“The Alexander Company has helped realize the vision of the Adaptive Reuse Site,” stated Mount Vernon District Supervisor Gerry Hyland. “They have worked collaboratively with Fairfax County and our community groups every step of the way and will deliver an exciting new community that will be a showcase for how to adaptively reuse historic properties the right way.”
The first phase of the development calls for 165 historic apartments, 83 new townhomes, 24 new single-family homes, a clubhouse, a swimming pool, and historic retail and commercial space – the Chapel and Powerhouse. The community layout will accommodate visitors arriving by car and feature a variety of pedestrian and bicycle connections weaving the site into the fabric of the surrounding neighborhoods.
“Lorton Prison is a unique opportunity to re-invent an underutilized, nationally-recognized, historic asset,” said Joe Alexander, president of The Alexander Company. “As a part of our history and culture, places like Lorton Prison must be restored and preserved for future generations. Through the joint efforts of private developers and the public sector, we can save more of these landmarks.”
Sitting along I-95, a main commuting route for the District of Columbia Metro Area, the new community will have all the conveniences of urban living – access to major commuting transportation routes, everyday shopping, urban amenities, etc. – all while retaining a beautifully natural and historic character.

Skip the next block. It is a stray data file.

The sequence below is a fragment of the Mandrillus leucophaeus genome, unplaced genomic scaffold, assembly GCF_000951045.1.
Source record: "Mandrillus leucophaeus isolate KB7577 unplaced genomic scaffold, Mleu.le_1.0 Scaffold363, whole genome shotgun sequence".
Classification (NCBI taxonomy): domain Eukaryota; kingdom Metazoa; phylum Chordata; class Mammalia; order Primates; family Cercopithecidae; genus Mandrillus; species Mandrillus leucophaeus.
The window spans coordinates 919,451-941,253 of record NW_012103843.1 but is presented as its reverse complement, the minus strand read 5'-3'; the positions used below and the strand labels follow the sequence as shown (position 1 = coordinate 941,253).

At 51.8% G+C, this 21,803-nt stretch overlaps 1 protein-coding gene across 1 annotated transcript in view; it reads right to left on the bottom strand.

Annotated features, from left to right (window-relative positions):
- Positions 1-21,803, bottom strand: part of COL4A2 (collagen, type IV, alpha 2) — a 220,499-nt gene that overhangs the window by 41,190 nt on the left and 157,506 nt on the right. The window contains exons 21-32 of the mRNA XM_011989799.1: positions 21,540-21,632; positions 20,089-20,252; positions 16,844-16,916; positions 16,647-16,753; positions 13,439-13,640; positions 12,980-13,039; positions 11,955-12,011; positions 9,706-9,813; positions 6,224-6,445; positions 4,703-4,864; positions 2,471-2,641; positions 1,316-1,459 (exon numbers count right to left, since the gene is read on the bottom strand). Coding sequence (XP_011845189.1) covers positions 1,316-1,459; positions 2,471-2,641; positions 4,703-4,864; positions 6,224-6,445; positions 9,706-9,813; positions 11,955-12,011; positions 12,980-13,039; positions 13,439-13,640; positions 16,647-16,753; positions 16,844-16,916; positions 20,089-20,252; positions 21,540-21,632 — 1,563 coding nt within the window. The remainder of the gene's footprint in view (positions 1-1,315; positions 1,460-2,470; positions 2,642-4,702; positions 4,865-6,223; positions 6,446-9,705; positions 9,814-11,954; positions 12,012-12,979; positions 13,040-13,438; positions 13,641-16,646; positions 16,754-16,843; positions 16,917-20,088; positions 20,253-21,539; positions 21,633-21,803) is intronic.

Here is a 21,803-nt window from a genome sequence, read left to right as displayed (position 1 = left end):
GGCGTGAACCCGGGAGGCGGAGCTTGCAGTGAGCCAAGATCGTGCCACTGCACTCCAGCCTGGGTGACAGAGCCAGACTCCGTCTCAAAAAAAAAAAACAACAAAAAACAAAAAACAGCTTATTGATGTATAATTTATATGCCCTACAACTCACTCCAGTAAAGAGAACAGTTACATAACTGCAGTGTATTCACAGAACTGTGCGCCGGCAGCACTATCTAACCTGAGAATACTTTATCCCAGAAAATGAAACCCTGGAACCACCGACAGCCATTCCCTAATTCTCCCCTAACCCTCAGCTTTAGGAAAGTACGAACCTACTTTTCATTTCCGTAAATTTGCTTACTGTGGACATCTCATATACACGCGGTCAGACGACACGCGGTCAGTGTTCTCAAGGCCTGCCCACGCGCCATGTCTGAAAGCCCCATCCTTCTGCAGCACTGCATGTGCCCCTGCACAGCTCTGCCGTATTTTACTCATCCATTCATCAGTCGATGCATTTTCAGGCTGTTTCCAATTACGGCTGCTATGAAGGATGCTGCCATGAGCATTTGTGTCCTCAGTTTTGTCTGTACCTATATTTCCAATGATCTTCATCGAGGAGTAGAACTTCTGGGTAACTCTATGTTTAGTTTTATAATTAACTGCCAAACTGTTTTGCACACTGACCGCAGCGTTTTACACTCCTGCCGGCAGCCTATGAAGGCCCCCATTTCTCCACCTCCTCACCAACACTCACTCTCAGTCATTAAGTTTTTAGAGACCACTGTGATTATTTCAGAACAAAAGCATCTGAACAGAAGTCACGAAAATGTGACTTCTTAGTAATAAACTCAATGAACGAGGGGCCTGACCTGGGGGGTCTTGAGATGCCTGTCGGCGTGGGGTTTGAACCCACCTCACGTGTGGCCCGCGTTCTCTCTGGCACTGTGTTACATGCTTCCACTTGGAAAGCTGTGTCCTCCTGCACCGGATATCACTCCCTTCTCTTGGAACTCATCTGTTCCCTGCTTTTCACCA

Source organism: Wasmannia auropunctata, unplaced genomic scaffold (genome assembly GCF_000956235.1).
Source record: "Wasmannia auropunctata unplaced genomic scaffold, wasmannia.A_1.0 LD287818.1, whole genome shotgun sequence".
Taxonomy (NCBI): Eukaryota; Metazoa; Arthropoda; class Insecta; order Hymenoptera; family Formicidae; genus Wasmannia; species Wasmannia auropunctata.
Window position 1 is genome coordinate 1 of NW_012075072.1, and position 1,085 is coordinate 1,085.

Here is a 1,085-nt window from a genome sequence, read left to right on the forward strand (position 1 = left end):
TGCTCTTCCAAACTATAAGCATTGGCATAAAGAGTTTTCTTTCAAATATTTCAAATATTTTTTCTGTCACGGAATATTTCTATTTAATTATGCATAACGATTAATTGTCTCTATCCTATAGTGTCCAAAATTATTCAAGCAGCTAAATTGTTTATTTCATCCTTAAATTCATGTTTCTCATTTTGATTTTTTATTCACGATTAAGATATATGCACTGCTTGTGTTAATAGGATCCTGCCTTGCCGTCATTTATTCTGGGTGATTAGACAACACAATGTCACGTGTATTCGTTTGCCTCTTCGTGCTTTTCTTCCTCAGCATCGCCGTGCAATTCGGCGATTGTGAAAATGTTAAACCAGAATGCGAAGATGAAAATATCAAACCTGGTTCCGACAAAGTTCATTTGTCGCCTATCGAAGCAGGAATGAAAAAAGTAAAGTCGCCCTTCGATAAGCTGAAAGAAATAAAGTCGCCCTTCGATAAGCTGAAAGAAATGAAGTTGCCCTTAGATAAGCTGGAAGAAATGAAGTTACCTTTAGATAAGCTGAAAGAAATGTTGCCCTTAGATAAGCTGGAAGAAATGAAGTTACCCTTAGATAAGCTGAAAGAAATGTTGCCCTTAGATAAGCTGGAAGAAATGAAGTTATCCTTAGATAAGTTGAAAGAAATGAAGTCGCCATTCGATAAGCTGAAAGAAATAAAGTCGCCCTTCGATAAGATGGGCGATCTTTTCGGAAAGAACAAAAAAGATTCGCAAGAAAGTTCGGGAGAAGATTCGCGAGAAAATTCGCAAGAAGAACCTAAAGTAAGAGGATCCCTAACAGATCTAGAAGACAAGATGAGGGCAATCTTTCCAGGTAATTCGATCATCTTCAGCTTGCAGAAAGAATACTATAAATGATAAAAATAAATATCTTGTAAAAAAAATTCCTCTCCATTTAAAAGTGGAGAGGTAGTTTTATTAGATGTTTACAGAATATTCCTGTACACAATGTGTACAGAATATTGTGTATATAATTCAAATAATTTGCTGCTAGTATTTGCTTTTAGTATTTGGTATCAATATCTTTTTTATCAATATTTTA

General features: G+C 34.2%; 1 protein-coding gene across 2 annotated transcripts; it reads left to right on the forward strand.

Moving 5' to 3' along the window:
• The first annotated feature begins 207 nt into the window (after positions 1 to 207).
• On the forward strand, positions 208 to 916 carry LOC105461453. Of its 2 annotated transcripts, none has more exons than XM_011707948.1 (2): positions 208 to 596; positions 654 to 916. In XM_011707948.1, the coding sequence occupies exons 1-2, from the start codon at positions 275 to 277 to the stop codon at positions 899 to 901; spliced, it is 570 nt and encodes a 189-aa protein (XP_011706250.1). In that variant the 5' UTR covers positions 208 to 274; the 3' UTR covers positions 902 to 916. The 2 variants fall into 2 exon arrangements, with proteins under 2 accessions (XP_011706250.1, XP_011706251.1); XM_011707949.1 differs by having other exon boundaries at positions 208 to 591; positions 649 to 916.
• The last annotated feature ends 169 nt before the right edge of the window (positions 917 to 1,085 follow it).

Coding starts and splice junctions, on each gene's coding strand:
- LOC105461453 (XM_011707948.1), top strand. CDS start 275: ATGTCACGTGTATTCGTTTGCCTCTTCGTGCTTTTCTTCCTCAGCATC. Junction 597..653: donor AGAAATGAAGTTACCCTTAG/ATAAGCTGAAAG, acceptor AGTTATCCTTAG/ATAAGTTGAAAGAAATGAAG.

“This is going to be an exciting new community,” Alexander says. “Living in a reinvented historic building is a unique experience, and being surrounded by places to play, work, eat, and learn only heighten that experience.”
Lorton Prison was created as a place where inmates in the District of Columbia could be rehabilitated by acquiring new trade skills – a philosophy considered to be a daring experiment in penology for that era. Roosevelt believed a prisoner’s rehabilitation could be improved if provided with fresh air, natural light, and a place to live and work. With this in mind, the Reformatory was designed as a campus and constructed by the prisoners themselves using bricks manufactured in on-site kilns and lumber cut from trees on the property. The dormitory-style buildings are laid out in a way that provides abundant natural light and open green-space, contrary to traditional cellblocks.
Today the 80-acre planned master-development portion of the property is referred to as Laurel Hill to commemorate the 18th century structure which served as the home of William Lindsay, a Revolutionary War patriot. Having sat a vacant, historic landmark since 2001, Lorton Prison is the final piece of the puzzle that is the Laurel Hill Adaptive Reuse Area. The Alexander Company, in partnership with Elm Street Development and Fairfax County, is breathing new life into Laurel Hill by converting the beautiful colonial revival-style structures into Liberty Crest at Laurel Hill.
Founded in 1981, The Alexander Company specializes in urban infill development, urban revitalization, and historic preservation. Nationwide, The Alexander Company gives new life to historically significant buildings and downtown neighborhoods.